By enacting the Sapin II Act, France demonstrated its commitment to strengthen the national anticorruption framework and enforcement powers. One of the key features of this new piece of legislation was the creation of a French Anticorruption Agency (“AFA”). By granting it a wide range of prerogatives, the AFA has appeared as one of the essence of Sapin II.
French legislator arms itself with a new anticorruption instrument
In 2016, the French legislator enacted Sapin II, a legislative arsenal aiming at a providing efficient mechanisms to eradicate corruption. One of the milestone of this law has been the creation the AFA. Replacing the Central Corruption Prevention Department (“the SCPC”), the AFA has a broader scope to address more effectively corruption issues and comply with international requirements1.
Acting under the supervision of the Ministry of Justice and the Ministry of Budget, AFA’s purpose is to assist authorities in the prevention and detection of corruption offenses, influence peddling or embezzlement2.
The strength of this new agency lies in its ability to conduct a 2-stage investigation in companies with over 500 employees and a benefit exceeding €100 million. During the first stage, companies have the obligation to forward all relevant documents to the agency3. The AFA will then investigate in the facilities of the company – interviewing any employees, clients or even subcontractors. The AFA will at the end issue a report which will be shared among the parties involved4. Based on its report and the company’s observations, the agency will decide whether it should issue a warning urging the company to put in place an effective compliance program. In case of unlawful conduct, AFA’s Commissions of Sanctions, composed of 6 magistrates, may issue a pecuniary fine against legal entities (up to €1 million) or private individuals (up to €200,000)5.
To carry out its mandate, the agency has also other prerogatives. Upon requests of the Prime Minister, the AFA must ensure that French companies which have been convicted in another country, comply with compliance requirements6. The AFA’s may also issue recommendations helping private and public entities to identify misconducts, influence peddling or embezzlement and improve their compliance programs7. Despite this wide scope, the AFA should not be seen as an sanctioning authority but a preventive authority as it puts forward the implementation of anticorruption programs.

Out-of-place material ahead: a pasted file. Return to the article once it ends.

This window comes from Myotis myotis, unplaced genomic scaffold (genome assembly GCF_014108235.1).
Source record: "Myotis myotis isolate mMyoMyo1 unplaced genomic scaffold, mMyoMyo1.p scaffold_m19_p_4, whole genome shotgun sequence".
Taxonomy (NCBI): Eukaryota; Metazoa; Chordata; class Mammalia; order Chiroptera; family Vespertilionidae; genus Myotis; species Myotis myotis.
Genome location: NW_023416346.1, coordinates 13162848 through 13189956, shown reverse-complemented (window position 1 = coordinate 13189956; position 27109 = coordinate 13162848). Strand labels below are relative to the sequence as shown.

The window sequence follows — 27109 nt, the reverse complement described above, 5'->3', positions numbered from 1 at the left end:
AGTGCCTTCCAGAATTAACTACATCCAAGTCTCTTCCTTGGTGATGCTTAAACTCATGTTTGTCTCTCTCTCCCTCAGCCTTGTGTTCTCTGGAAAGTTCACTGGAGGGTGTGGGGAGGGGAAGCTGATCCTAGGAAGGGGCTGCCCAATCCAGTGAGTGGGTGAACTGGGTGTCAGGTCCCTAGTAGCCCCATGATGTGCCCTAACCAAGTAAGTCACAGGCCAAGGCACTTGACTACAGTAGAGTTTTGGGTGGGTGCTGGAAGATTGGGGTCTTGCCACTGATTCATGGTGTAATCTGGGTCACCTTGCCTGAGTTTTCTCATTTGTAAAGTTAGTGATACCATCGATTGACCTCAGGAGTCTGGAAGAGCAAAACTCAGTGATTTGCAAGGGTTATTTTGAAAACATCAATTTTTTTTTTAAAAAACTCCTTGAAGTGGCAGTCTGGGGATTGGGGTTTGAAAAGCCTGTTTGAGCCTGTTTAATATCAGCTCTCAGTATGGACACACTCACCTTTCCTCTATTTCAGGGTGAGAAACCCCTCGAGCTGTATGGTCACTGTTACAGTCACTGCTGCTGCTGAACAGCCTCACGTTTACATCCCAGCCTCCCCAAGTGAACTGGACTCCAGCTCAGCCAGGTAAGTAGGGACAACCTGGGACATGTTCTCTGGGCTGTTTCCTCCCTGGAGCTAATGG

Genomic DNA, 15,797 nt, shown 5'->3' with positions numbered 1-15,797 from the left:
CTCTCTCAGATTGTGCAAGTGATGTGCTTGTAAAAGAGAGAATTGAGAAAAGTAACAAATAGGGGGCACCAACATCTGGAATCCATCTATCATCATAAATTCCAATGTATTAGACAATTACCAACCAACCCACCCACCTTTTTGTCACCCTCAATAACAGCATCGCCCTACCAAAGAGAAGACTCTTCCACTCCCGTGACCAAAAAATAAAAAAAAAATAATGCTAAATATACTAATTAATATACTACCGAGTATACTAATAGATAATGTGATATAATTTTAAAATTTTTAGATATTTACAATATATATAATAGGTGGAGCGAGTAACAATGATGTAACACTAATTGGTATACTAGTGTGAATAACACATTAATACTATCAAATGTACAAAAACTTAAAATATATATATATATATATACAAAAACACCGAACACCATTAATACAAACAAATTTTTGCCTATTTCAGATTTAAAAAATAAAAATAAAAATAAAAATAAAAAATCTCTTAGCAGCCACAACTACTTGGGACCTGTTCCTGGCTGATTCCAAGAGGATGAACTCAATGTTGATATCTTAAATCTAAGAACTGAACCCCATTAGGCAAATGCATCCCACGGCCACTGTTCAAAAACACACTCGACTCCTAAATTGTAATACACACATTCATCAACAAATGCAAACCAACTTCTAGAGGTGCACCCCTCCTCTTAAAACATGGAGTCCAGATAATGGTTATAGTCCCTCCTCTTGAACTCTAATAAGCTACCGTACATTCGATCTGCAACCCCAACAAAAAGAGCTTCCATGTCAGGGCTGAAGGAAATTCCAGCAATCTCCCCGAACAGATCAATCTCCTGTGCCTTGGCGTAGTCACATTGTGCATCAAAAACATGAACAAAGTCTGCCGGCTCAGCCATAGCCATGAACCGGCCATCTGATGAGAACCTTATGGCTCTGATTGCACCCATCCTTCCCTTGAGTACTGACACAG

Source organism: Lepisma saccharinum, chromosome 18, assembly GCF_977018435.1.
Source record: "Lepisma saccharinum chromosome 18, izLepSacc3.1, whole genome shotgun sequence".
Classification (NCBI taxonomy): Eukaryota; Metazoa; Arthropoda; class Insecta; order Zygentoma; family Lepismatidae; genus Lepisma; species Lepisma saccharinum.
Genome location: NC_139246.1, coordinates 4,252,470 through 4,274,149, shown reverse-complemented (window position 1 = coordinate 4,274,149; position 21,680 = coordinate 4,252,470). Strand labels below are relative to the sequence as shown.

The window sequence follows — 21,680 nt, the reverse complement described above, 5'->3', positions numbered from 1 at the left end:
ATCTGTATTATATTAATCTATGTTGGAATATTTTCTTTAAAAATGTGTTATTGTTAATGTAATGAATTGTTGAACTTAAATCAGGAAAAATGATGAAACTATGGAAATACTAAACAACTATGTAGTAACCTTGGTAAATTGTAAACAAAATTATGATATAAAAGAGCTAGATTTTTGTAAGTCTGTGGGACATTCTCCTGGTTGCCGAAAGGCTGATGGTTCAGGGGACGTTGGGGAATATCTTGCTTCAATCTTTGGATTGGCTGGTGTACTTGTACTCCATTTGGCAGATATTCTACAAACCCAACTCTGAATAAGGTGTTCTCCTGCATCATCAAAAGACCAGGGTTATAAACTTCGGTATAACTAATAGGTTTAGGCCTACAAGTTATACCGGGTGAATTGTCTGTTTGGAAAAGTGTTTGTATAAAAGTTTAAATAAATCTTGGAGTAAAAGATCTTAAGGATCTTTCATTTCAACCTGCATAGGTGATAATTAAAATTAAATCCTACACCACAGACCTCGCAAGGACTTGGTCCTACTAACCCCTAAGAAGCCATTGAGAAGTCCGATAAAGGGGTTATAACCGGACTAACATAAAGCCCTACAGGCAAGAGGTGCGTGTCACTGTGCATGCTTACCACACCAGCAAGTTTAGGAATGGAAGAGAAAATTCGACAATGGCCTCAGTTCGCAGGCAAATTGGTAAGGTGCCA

Cooperation trumps prosecution
In an advisory opinion, the Conseil d’Etat, highest administrative authority in France, defined the role of this brand-new agency. Although the AFA participates in the fight against corruption, its mandate should not compete with other entities such as the National Financial Prosecutor Office (PNF).
The purpose of the AFA is to assist companies in the implementation of compliance programs and by doing so prevent unlawful conduct. In December 2017 for instance, the agency issued non-binding guidelines to help companies to address corruption issues and enact compliance programs. To draft these guidelines, the AFA relied on foreign legislations, and more precisely the Bribery Act 2010 and the Resource Guide to the U.S Foreign Corrupt Practices Act (FCPA guide)8.
In the light of the advisory opinion of the Conseil d’Etat, the AFA appears more as an auxiliary, assisting pre-existing anticorruption key players. Initially, the legislator provided the AFA with the ability to impose measures on the territorial collectivities. The Conseil d’Etat disagreed with such provision arguing that only the law may compel a public service to take measures9. Recommendations issued by the AFA are therefore only soft law as it does not have any binding effect10.
Despite its sanctioning power, the AFA increasingly appears as a cooperation instrument aiming at facilitating the implementation of compliance procedures than a repressive organ. The AFA may not prosecute unlawful obligations: it has an obligation to refer violations that are brought to its attention to the PNF11. It is in this aspect that the AFA mainly differs from the American Department of Justice and the UK Serious Fraud Offices. Indeed, the AFA has not issued a single sanction since its creation12. It has however started to monitor companies having entered into DPAs13.
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In the past recent years, the French legislator was proactive in improving the anticorruption arsenal to comply with international standards, namely by establishing the AFA by Sapin II. The AFA thus transpires as a key stone in the fight against corruption. While the agency does not aim to compete with the PNF, DOJ and SFO, it is a vehicle permitting anticorruption practices to become second nature to economic actors.